# CMU 15-112 Spring 2016 Quiz 2 Practice (Due never)

• Edit how you wish (add imports, helper functions, etc), except:
• Do not use strings, lists, or recursion this week.
• Do not edit the test code.
• Do not hardcode the test cases in your solutions.
• Quiz2 will include a subset of the problems here.

1. Code Tracing
Quiz2 code tracing will be nearly identical to these. Practice these using slightly different constants each time.
# Code Tracing #1 of 2 def ct1(n): for i in range(n): for j in range(n): if ((j <= i) and ((i + j) % 2 == 0)): print("o", end="") elif ((i + j) % 3 == 0): print("x", end="") else: print(".", end="") print() ct1(5)

# Code Tracing #2 of 2 def ct2(n): result = 0 x = 0 y = 1 while (n > 0): temp = x x += y y = temp result = 10*result + (x%10) n -= 1 return result print(ct2(5))

2. digitCount(n)
Write the function digitCount that takes a possibly-negative int and returns the number of digits in it. So, digitCount(12323) returns 5, digitCount(0) returns 1, and digitCount(-111) returns 3. One way you could do this would be to return len(str(abs(n))), but you cannot do that, since you may not use strings here! This can be solved with logarithms, but seeing as this is "loops week", you should instead simply repeatedly remove the ones digit until you cannot.
def digitCount(n): return 42 # replace with your solution def testDigitCount(): print("Testing digitCount()...", end="") assert(digitCount(3) == 1) assert(digitCount(33) == 2) assert(digitCount(3030) == 4) assert(digitCount(-3030) == 4) assert(digitCount(0) == 1) print("Passed!") testDigitCount()

3. hasConsecutiveDigits(n)
Write the function hasConsecutiveDigits(n) that takes a possibly- negative int value n and returns True if that number contains two consecutive digits that are the same, and False otherwise.
def hasConsecutiveDigits(n): return 42 # replace with your solution def testHasConsecutiveDigits(): print("Testing hasConsecutiveDigits()...", end="") assert(hasConsecutiveDigits(0) == False) assert(hasConsecutiveDigits(123456789) == False) assert(hasConsecutiveDigits(1212) == False) assert(hasConsecutiveDigits(1212111212) == True) assert(hasConsecutiveDigits(33) == True) assert(hasConsecutiveDigits(-1212111212) == True) print("Passed!") testHasConsecutiveDigits()

4. nthPerfectNumber(n)
Write the function nthPerfectNumber that takes a non-negative integer n and returns the nth perfect number, starting at n=0, where a number is perfect if it is the sum of its positive divisors less than itself. For example, 6 is perfect because 6 = 1 + 2 + 3. Also, 28 is perfect because 28 = 1 + 2 + 4 + 7 + 14. The next one is 496, then 8128.
def nthPerfectNumber(n): return 42 # replace with your solution def testNthPerfectNumber(): print("Testing nthPerfectNumber()...", end="") assert(nthPerfectNumber(0) == 6) assert(nthPerfectNumber(1) == 28) # assert(nthPerfectNumber(2) == 496) # this can be slow in Brython # assert(nthPerfectNumber(3) == 8128) # this can be slow even in Standard Python! print("Passed!") testNthPerfectNumber()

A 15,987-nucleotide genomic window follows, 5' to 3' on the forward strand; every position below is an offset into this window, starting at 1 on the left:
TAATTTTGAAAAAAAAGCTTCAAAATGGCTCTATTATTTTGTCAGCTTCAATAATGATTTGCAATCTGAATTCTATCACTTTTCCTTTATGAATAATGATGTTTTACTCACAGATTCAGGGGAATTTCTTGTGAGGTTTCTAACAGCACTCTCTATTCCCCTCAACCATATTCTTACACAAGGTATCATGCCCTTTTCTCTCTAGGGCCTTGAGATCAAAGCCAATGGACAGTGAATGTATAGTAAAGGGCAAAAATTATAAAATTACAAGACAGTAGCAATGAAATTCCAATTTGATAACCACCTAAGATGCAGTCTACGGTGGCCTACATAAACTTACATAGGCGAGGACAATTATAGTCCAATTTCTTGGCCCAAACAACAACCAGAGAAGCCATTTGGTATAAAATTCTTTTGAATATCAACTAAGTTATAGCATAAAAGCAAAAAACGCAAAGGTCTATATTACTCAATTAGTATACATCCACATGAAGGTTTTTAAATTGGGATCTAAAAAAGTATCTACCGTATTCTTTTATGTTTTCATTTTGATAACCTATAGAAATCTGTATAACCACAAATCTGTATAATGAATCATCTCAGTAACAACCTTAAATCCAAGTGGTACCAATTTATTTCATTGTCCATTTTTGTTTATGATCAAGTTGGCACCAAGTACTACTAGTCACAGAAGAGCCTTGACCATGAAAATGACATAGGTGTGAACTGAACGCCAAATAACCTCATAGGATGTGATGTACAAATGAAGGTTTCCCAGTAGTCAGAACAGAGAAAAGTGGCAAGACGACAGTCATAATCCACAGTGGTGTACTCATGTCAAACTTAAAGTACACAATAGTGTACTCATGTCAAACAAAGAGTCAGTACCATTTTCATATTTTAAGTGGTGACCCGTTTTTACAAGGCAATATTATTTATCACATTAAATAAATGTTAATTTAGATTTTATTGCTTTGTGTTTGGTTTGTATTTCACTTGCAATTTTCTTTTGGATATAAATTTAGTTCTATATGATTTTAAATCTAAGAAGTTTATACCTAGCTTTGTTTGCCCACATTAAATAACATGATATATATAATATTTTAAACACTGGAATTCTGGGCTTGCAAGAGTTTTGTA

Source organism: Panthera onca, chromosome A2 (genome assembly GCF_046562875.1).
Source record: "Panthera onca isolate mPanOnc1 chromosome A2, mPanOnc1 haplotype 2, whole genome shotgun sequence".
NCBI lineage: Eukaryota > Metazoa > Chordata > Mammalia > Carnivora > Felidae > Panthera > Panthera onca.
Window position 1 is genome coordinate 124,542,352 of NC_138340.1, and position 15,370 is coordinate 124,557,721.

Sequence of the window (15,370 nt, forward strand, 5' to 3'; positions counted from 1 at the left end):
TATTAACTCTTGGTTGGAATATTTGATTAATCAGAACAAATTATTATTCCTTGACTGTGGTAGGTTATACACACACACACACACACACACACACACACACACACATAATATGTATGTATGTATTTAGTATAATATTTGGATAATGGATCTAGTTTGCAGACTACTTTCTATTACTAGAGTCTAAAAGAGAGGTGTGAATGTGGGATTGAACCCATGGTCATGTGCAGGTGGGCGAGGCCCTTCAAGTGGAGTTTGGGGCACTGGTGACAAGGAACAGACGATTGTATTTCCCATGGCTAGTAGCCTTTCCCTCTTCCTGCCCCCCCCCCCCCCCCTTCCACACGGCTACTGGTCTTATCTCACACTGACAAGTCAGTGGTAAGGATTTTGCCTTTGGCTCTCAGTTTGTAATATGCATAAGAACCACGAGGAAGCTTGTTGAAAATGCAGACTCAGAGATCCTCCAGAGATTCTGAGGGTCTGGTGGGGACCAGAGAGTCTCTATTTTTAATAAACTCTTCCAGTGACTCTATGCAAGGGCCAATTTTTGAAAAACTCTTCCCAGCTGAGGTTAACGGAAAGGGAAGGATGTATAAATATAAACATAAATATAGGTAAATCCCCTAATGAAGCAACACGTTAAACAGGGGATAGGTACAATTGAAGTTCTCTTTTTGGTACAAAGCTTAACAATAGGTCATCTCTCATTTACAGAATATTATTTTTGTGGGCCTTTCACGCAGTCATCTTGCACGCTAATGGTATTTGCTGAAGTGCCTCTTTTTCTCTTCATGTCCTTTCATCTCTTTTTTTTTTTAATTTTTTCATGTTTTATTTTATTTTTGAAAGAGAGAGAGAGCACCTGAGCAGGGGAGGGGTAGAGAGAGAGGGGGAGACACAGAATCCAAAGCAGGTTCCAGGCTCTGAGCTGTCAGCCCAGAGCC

5. gcd(m, n)
[Note: to receive any credit, you must solve this problem using Euclid's algorithm, and by no other means. In particular, do not just loop through all integers less than min(m,n) and find the common factors that way -- it is much too slow!]
According to Euclid, the greatest common divisor, or gcd, can be found like so:
gcd(x,y) == gcd(y, x%y)
We can use that to quickly find gcd's. For example:
gcd(270,250) == gcd(250, 20) # 270 % 250 == 20
== gcd(20, 10) # 250 % 20 == 10
== gcd(10, 0) # 20 % 10 == 0

When we get to gcd(x,0), the answer is x. So gcd(270, 250) is 10. With this in mind, write the function gcd(x,y) that takes two positive integers x and y and returns their gcd using Euclid's gcd algorithm.
def gcd(x, y): return 42 # replace with your solution def testGcd(): print("Testing gcd()...", end="") assert(gcd(3, 3) == 3) assert(gcd(3**6, 3**6) == 3**6) assert(gcd(3**6, 2**6) == 1) x = 1568160 # 2**5 * 3**4 * 5**1 * 11**2 y = 3143448 # 2**3 * 3**6 * 7**2 * 11**1 g = 7128 # 2**3 * 3**4 * 11**1 assert(gcd(x, y) == g) print("Passed!") testGcd()

6. cosineError(x, k)
Background: As explained here, we can use a Taylor Series to approximate cos(x), with x in radians, as:
cos(x) = 1 - x**2/2! + x**4/4! - x**6/6! + ...
With this in mind, write the function cosineError(x, k) that takes a float x (a value in radians) and a non-negative int k, and first computes the value of the series above including the first k terms (counting from 0), and then returns the absolute value of the difference between that and math.cos(x), which is a measure of the error after that many terms. Since we start at 0, cosineError(x, 0) should return |cos(x) - 1|. Note how the error quickly converges towards 0, especially for small x. Also, note that you may wish to use the math.factorial function.
def cosineError(x, k): return 42 # replace with your solution def almostEqual(d1, d2): epsilon = 10**-8 return abs(d1 - d2) < epsilon def testCosineError(): print("Testing cosineError()...", end="") assert(almostEqual(cosineError(0, 0), abs(math.cos(0) - 1))) assert(almostEqual(cosineError(1, 0), abs(math.cos(1) - 1))) x = 1.2 guess = 1 - x**2/2 + x**4/(4*3*2) error = abs(math.cos(x) - guess) assert(almostEqual(cosineError(x, 2), error)) x = 0.75 guess = 1 - x**2/2 + x**4/(4*3*2) - x**6/(6*5*4*3*2) error = abs(math.cos(x) - guess) assert(almostEqual(cosineError(x, 3), error)) print("Passed!") testCosineError()